In terms of social benefits, a child who has been given the room to express their uniqueness without undue criticism tends to perform better in social situations. Not giving your child enough room for expression may give rise to mental or psychological stress, leading to the development of anti-social tendencies and behavioral problems.
When you acknowledge the unique talents innate in your child and encourage them to develop these talents, their morale is boosted, and they are motivated to achieve exciting results on their own. In other words, respecting a child’s individuality could also help them develop a sense of independence.
In summary, you should treat your child as a unique individual because doing so increases their confidence and resilience, enhances their decision-making abilities, gives them a high self-esteem, makes them self-reliant, saves them from self-doubt and unnecessary anxiety, makes them more socially-fit, enables them to appreciate the individuality of others better, and moulds them into more independent individuals.
Ways to encourage your child’s uniqueness
So, we have discussed the importance/benefits, but what are some ways you can, through words or actions, treat your child as the unique individual they are? You can start by…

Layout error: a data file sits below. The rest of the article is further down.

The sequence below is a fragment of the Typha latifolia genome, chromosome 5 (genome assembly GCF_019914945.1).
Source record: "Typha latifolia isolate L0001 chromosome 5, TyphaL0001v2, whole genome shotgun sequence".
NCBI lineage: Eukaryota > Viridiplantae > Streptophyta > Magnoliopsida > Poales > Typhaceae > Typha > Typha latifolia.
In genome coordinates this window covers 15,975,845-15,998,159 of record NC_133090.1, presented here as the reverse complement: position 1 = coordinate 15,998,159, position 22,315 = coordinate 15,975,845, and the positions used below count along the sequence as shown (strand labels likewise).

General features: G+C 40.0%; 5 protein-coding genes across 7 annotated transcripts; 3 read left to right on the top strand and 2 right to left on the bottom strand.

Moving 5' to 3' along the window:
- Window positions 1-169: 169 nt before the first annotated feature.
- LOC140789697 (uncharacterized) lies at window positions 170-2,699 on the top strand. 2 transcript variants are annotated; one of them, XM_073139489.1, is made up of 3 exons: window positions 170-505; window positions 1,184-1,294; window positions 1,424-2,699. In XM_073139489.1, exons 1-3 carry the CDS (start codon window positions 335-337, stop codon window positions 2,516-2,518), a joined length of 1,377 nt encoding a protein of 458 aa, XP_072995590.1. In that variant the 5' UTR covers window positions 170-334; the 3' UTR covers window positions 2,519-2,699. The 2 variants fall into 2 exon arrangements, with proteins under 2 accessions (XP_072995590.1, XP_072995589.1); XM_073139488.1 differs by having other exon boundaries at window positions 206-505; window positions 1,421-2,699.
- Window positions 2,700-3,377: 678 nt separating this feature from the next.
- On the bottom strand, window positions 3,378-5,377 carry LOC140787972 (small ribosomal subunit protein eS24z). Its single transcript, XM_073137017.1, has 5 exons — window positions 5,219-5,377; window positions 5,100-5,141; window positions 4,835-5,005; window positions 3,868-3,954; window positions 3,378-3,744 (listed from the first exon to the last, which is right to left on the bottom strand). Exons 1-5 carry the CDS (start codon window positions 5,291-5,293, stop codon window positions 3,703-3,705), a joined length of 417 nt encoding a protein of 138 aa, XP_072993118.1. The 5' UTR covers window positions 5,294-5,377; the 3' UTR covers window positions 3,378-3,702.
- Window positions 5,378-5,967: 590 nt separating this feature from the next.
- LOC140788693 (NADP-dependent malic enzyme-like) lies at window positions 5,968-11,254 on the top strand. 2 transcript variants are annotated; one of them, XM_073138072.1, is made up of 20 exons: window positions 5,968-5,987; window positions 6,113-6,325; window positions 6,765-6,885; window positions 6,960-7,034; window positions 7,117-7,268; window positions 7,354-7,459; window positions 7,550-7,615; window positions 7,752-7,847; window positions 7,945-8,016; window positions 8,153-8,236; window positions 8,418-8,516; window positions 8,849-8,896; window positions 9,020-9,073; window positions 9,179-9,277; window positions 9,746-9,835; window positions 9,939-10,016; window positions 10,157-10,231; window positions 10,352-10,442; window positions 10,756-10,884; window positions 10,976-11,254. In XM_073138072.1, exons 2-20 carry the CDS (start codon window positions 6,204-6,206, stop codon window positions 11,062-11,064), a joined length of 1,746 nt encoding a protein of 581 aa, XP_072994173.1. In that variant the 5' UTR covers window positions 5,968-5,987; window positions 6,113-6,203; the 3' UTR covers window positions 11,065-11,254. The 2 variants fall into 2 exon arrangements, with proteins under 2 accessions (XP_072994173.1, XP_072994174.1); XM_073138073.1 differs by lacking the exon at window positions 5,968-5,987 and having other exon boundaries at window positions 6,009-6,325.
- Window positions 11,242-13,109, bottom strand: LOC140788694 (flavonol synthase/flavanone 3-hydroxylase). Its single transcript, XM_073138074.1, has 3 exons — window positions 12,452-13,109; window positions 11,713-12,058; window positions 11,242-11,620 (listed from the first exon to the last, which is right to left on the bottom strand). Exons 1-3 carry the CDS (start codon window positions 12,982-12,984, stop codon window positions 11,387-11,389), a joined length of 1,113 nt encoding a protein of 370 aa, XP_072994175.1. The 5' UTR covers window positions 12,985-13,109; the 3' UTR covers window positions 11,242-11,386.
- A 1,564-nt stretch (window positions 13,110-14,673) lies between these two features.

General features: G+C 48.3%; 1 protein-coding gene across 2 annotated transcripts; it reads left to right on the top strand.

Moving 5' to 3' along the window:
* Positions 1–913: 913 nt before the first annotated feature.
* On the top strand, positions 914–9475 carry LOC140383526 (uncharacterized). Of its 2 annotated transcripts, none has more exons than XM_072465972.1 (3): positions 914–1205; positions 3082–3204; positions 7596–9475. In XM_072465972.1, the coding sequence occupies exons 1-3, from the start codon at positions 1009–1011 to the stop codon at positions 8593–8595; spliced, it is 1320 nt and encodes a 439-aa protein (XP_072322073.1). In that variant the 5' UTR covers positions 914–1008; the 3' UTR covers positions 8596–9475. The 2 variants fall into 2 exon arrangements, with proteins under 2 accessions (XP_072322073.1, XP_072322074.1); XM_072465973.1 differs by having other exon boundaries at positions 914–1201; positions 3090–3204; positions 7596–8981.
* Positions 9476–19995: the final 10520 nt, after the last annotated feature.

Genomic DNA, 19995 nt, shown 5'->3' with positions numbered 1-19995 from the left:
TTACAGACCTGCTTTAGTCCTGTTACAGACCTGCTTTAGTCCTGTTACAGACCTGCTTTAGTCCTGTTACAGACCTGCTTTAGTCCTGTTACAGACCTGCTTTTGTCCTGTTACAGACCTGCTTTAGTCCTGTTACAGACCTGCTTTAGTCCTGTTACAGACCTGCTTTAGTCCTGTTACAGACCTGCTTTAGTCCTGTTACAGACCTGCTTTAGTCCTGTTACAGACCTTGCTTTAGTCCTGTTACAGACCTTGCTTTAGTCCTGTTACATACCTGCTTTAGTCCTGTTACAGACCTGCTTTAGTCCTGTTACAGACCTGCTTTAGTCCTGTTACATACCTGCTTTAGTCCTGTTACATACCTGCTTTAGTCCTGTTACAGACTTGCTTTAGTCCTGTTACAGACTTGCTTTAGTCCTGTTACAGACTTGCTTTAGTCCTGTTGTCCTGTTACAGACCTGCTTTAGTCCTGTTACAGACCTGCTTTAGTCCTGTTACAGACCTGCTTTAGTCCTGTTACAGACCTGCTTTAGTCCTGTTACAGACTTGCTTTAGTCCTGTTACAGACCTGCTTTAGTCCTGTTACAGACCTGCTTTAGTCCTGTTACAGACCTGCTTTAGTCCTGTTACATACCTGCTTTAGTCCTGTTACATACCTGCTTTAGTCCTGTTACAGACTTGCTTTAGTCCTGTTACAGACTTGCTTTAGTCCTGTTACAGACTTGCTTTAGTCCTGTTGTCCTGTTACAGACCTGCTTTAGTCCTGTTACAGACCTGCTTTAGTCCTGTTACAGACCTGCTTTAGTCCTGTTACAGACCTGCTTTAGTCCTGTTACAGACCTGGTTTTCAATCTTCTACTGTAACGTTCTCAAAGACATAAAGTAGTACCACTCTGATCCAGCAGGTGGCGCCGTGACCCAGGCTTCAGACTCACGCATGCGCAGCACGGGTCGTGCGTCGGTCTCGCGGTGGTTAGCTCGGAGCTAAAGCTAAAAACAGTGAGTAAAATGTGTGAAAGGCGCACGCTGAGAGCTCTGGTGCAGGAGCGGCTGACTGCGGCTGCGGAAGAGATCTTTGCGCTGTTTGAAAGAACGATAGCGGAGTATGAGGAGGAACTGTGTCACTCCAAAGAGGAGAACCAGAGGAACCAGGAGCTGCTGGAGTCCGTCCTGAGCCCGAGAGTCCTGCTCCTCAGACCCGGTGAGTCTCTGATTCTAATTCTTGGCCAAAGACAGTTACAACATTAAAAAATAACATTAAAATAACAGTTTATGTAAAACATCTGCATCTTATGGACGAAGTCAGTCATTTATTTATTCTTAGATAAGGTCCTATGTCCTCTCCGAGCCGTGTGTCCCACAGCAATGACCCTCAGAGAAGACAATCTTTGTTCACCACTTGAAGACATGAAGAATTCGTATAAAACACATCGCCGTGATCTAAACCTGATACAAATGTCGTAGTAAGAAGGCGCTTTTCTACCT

1. Discovery. Interact with, and observe them closely to learn how they think and feel about certain things, what makes them tick, what they are good at, etc. Question them and listen to them with an attitude of interest, understanding and acceptance.
2. Motivation. Frequently tell and show your child that you believe in, and value their, individuality and how it serves to complement your family. Be genuine about it.
3. Encouragement, not criticism. While watching your child drawing, painting, playing a game, learning a skill, or performing, for example, do so with a smile, words/gestures of encouragement, or applause. Try not to criticize even if their performance isn’t quite what you would like it to be.
4. Empowerment. There are certain gifts/talents your child was born with; encourage them to explore these gifts, and provide them with the means of advancing these talents as far as possible.
5. Exposing them to different experiences and opportunities. Think music, drama, sports, art, reading, visiting museums, parks, and so on. The more your child is exposed to such, the faster they will discover who they really are, what they prefer, and what they are capable of.
5. Letting them direct. While engaged in certain activities such as play with your child, just let go and allow them to direct the play and make up the rules if they desire.
Your child is a unique gift and an original, so as a parent, always remember to treat them as such; allow them to follow their own path, and resist the temptation to try and make them what they are not.
Recognise, accept, appreciate and encourage your child’s individuality, and then watch them become well-rounded individuals capable of reaching their full potential and making a difference in the world.